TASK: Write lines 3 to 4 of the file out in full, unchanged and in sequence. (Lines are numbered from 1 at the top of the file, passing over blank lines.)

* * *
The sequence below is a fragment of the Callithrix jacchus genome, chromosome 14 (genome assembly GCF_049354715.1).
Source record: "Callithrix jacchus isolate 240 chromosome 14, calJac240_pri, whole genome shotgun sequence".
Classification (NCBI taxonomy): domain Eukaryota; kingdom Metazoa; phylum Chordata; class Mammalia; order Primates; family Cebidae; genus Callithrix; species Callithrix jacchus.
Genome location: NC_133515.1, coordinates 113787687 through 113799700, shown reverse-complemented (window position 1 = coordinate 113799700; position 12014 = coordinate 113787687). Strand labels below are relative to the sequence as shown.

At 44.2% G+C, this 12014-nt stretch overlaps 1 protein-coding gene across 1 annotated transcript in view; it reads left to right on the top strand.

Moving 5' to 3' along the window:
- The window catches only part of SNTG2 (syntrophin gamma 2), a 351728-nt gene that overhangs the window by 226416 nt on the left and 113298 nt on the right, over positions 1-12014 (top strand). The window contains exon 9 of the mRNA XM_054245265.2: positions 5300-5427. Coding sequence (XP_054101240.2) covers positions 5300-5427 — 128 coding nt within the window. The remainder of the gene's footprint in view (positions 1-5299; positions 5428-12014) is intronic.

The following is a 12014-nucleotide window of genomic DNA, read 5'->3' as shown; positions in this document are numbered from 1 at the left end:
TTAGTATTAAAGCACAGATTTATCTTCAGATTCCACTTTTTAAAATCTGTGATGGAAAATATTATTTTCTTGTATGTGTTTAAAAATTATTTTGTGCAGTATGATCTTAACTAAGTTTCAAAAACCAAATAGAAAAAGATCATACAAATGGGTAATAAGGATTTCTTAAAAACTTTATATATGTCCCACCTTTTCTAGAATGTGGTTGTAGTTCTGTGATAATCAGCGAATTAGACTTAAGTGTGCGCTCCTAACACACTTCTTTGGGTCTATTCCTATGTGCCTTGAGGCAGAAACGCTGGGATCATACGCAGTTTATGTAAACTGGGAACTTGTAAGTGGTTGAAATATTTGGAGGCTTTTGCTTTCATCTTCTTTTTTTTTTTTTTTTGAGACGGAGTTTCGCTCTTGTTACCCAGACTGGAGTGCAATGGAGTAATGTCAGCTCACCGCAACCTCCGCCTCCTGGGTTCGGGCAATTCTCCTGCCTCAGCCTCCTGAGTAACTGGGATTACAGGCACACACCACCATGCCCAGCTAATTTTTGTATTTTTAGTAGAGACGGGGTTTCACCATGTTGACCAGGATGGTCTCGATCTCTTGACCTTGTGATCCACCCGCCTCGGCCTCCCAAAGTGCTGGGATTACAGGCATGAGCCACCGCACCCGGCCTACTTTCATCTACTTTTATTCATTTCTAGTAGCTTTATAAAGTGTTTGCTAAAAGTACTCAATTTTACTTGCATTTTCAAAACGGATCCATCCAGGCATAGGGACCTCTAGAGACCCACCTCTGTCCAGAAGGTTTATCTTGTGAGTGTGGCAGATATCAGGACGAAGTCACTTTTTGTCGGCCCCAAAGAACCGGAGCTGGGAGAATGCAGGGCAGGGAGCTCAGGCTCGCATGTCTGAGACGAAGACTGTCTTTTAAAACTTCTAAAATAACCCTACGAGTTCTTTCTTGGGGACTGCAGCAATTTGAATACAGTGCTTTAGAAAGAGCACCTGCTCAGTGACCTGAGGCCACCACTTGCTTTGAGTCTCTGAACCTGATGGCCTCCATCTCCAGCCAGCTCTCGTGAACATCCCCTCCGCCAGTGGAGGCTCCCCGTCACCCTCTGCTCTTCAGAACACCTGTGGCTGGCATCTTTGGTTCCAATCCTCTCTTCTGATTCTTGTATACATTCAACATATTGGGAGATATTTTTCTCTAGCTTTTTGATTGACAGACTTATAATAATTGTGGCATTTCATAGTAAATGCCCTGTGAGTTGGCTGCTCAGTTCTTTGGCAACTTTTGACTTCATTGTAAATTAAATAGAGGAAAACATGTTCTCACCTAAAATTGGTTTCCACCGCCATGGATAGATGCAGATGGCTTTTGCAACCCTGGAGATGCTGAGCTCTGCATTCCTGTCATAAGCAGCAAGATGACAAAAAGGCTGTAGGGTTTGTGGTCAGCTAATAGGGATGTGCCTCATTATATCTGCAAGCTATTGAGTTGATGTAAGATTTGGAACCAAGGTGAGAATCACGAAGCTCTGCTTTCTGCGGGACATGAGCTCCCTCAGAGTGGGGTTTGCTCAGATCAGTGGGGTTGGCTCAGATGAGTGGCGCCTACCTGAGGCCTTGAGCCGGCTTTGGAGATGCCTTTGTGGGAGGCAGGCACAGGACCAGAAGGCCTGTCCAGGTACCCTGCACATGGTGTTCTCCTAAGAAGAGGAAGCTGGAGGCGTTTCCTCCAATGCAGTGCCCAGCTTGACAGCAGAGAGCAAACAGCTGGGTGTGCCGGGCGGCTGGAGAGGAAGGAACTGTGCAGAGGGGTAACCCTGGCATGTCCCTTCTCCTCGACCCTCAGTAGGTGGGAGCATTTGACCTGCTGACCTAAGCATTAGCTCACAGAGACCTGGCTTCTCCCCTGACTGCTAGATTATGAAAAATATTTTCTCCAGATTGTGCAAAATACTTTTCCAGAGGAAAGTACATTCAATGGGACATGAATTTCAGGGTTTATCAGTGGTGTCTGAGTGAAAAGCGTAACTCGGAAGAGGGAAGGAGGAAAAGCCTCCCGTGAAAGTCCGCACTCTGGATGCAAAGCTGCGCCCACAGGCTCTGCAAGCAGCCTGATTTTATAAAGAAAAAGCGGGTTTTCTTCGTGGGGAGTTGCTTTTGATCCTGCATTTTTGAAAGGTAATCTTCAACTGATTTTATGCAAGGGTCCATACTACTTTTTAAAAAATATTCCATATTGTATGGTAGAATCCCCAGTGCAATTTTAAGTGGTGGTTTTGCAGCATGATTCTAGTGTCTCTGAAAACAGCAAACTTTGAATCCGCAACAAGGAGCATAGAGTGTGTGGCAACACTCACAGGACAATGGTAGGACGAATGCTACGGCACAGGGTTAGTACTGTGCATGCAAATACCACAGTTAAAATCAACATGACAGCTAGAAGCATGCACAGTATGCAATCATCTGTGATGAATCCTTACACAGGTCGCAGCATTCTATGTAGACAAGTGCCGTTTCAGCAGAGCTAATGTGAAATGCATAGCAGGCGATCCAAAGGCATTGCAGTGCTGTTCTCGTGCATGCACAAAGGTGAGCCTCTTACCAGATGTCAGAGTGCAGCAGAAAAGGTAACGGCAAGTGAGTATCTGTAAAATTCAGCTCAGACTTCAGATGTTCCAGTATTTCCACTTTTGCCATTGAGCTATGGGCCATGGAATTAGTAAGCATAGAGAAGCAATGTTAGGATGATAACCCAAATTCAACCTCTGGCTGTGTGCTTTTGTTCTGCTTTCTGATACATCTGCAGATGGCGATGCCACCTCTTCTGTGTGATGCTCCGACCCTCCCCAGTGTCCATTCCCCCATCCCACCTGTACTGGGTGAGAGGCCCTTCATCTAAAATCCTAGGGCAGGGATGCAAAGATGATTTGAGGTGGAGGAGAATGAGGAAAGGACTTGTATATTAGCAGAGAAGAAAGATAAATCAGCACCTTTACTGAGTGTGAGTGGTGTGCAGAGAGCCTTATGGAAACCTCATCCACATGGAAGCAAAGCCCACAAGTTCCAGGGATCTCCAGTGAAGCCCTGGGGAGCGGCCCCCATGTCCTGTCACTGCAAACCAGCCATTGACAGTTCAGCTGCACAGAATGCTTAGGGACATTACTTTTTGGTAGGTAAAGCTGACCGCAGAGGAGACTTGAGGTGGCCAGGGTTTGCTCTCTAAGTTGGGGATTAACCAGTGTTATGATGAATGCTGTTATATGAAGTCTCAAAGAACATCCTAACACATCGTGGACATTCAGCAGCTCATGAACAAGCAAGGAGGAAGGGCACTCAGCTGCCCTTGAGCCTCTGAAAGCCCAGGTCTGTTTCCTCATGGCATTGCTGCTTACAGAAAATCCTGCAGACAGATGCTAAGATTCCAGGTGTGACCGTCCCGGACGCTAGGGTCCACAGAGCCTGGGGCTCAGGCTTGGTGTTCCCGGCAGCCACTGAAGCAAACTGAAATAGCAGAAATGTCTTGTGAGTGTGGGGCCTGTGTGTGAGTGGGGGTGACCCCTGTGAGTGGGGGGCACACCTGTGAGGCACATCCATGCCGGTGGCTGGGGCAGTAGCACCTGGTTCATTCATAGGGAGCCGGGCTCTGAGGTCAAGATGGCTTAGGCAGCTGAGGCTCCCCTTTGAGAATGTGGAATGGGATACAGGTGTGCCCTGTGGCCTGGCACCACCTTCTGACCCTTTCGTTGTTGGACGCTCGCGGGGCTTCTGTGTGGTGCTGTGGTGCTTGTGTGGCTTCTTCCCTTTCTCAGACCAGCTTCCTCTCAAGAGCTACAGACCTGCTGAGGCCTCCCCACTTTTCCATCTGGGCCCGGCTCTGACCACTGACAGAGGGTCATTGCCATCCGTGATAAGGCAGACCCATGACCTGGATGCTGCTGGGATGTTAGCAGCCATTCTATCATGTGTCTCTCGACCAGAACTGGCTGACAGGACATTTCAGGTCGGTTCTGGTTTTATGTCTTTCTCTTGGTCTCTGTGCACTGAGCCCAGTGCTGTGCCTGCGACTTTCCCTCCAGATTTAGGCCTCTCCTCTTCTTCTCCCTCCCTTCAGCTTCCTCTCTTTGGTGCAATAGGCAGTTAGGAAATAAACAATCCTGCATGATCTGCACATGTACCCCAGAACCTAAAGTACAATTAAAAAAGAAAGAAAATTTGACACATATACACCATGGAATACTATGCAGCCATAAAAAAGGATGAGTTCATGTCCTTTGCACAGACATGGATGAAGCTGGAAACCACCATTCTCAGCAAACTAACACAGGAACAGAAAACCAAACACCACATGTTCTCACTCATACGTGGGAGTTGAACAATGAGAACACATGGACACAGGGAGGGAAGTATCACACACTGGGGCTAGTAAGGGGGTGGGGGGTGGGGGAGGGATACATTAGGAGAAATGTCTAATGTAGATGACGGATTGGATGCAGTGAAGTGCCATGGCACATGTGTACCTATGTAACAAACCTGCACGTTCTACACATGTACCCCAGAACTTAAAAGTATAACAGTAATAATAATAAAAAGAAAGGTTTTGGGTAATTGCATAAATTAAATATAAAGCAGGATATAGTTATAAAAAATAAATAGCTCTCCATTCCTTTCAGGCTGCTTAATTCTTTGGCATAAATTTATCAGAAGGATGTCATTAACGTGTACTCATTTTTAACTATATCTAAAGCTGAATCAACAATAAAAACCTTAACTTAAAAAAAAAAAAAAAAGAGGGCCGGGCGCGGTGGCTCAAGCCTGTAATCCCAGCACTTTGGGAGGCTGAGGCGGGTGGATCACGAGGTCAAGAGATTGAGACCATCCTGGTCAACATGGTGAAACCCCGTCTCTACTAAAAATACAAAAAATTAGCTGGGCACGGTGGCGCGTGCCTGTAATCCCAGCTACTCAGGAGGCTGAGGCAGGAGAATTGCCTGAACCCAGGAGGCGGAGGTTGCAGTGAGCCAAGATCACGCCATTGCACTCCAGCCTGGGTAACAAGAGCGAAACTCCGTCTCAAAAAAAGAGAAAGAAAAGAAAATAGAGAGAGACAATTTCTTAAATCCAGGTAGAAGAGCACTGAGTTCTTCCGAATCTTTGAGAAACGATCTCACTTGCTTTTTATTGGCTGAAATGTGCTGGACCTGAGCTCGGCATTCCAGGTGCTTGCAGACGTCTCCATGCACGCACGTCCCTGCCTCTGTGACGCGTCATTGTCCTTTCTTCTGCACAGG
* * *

Classification (NCBI taxonomy): domain Eukaryota; kingdom Metazoa; phylum Chordata; class Mammalia; order Primates; family Cebidae; genus Callithrix; species Callithrix jacchus.
Genome location: NC_133515.1, coordinates 113787687 through 113799700, shown reverse-complemented (window position 1 = coordinate 113799700; position 12014 = coordinate 113787687). Strand labels below are relative to the sequence as shown.